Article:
After a while my cash was running low so I bought a newspaper and looked for a job. Ampeg was hiring assembly line help so I went down to Linden and got that job. After a couple of weeks the people on the assembly line to the higher ups, "Hey, this guy really knows electronics!" I was called into the front office and questioned. and the next thing I knew I was the repair tech for the final test room. Later I was indicted into the engineering department. I worked there a few years but quit the very day Ampeg was sold and no longer under the control of musicians.

Also, by this time I was hooked on motorcycles. While working at Ampeg, I saved the money I needed to buy a bright red and chrome BSA Lightning Rocket. Everyone wanted Triumph Bonnevilles back then but the BSA had the American LaFrance look of my childhood. As fate would have it my car died, so the money was split between buying a 1963 Ford and a Honda Superhawk. The Superhawk wasn't all that super, but I was hooked on motorcycles.

Victor Frankenstein: Motorcycles turned Ken into a real monster. He was in love with the freedom one feels when riding a bike. Unlike myself, he never had a mishap on his machines. Unlike myself, he never had to endure being stitched back together. Ken decided to use his skills and became a motorcycle mechanic. After all, every time you tune-up or fix a bike you have to take it for a test ride! What more could one ask for? He rode with guys who all had riding names. Ken's riding name was "Trainwreck."

Through the Seventies motorcycles were everywhere and he was kept busy. By the Eighties bikes had all but vanished from the scene and times were hard. Ken always did repairs and mods to his friends amplifiers and with some prodding from Steve "Whammy" Hayes, a local guitar builder and repairman, placed an ad in a local musician's newspaper offering his repair and modification services.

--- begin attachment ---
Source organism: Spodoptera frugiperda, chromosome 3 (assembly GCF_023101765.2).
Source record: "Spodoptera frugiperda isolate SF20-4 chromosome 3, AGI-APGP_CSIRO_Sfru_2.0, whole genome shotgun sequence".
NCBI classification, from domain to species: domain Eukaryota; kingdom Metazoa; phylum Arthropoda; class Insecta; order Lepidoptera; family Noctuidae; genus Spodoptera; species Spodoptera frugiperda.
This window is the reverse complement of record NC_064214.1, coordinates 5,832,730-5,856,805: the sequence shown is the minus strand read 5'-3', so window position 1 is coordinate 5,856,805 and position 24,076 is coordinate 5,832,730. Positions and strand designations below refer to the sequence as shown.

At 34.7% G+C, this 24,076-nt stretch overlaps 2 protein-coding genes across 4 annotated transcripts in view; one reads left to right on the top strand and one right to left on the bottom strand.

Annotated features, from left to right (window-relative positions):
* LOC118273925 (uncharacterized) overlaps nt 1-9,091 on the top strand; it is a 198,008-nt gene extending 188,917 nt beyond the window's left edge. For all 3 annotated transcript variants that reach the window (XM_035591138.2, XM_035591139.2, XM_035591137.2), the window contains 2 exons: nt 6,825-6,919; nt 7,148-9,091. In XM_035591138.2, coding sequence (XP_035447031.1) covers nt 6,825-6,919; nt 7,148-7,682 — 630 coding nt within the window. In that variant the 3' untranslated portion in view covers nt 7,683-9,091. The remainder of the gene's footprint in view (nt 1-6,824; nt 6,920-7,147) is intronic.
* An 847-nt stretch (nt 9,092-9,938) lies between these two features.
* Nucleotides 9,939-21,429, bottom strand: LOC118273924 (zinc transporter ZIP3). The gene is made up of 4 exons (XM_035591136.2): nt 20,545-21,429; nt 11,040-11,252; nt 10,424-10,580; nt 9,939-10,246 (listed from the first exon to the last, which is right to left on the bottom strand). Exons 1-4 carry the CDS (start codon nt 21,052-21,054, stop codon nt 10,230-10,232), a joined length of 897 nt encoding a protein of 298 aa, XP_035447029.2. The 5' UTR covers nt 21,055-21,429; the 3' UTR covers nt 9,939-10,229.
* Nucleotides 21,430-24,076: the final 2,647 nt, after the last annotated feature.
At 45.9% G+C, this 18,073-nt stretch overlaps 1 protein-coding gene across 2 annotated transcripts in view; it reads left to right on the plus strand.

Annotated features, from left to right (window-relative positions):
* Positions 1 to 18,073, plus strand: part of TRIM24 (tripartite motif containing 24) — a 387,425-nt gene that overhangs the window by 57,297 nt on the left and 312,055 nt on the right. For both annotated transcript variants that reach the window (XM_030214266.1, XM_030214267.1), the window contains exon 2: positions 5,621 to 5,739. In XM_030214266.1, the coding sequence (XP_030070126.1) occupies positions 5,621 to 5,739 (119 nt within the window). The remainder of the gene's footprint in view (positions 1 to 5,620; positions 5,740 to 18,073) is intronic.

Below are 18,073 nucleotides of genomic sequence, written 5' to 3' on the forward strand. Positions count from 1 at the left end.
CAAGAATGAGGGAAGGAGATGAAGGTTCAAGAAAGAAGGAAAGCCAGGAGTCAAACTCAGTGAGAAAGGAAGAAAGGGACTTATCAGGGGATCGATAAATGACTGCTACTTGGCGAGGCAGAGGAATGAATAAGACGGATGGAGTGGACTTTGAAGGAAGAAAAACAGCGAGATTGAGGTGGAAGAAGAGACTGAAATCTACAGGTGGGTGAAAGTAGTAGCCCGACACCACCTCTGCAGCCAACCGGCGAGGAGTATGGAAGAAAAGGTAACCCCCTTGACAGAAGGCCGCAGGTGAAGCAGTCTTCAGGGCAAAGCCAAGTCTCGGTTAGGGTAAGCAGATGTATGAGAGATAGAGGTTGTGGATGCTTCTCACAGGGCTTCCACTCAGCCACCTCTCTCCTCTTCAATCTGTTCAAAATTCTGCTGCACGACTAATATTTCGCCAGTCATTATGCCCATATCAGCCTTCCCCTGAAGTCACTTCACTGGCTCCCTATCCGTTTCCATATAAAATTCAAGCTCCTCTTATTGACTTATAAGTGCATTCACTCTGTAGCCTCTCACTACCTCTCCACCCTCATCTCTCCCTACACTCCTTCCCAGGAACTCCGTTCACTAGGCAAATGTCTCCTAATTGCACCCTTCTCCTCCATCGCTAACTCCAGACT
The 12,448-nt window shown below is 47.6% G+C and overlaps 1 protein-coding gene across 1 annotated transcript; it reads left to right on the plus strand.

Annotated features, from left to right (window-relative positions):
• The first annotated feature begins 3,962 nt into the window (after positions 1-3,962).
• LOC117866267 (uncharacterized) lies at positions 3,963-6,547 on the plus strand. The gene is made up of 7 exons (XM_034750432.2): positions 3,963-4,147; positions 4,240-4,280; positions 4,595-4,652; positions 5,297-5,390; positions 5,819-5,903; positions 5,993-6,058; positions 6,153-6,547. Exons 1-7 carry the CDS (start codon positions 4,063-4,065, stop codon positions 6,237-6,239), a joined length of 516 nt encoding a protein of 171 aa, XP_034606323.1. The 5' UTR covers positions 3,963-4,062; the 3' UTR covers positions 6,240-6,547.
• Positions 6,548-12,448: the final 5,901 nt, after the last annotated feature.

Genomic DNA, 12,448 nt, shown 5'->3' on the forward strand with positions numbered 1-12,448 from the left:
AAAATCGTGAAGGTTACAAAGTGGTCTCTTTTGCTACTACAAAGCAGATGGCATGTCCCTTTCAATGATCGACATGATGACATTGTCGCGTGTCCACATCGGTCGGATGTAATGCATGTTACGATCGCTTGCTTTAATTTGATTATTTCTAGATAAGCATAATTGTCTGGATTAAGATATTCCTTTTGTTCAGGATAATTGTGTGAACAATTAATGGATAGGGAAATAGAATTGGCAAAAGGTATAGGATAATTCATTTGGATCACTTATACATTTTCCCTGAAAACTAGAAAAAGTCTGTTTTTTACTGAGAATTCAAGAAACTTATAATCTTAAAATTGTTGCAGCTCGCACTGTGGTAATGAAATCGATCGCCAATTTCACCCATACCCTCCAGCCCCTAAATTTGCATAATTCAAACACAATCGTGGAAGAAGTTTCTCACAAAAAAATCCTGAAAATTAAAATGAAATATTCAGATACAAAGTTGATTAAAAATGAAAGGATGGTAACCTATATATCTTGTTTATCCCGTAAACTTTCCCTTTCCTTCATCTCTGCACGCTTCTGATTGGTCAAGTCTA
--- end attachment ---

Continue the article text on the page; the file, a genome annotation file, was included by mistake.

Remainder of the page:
Trainwreck Circuits:
I started Trainwreck Circuits in 1981. By the time a year had passed I was doing too much business to remain underground. On March 12, 1982, I registered the Trainwreck Circuits name at the county office for such things. I started a Trainwreck business account at the bank, and got my state sales tax number. By the end of 1982 word of mouth about my repairs and mods was so strong, I stopped all advertising. At Ampeg I had developed my own troubleshooting system. This system works so well that on the average it takes longer to remove and replace the chassis from a combo or head than it takes to find the problem. With that edge, anyone who wanted to could wait and watch while I did their amp's repairs. Of course, if I had to order a part like a transformer, the amp would stay until the part came in. This "fix me while you wait" policy had people driving to me from hundreds of miles away, and soon set up appointments to handle this work.

I also was doing modifications, but had a real disdain for the typical universal mods being done at the time. I would work to give each amp the best voice it was capable of. That generally means having to engineer a different custom mod for each individual amp. Along about this time I got a call from "String King" Dean Farley. At the time he was a Groove Tubes salesman, Dean and Aspen (owner of Groove Tubes) set me up with a GT dealership. Thought brought in even more amp repairs and mods and I soon became a "tube amp only" shop. From that point I stopped all transistor amp, PA, and keyboard repair. Groove Tubes were the standard tubes in Trainwreck amps for years. When Aspen switched to the EL-34 from China, I started matching my own tubes. There hasn't been a tube from China to this day that I've ever liked. Groove Tubes always had good EL-84's and I'd recommend them for any EL-84 equipped amp. Grade #4 for a "Wreck," and grade #6 for a J.M.I. Vox.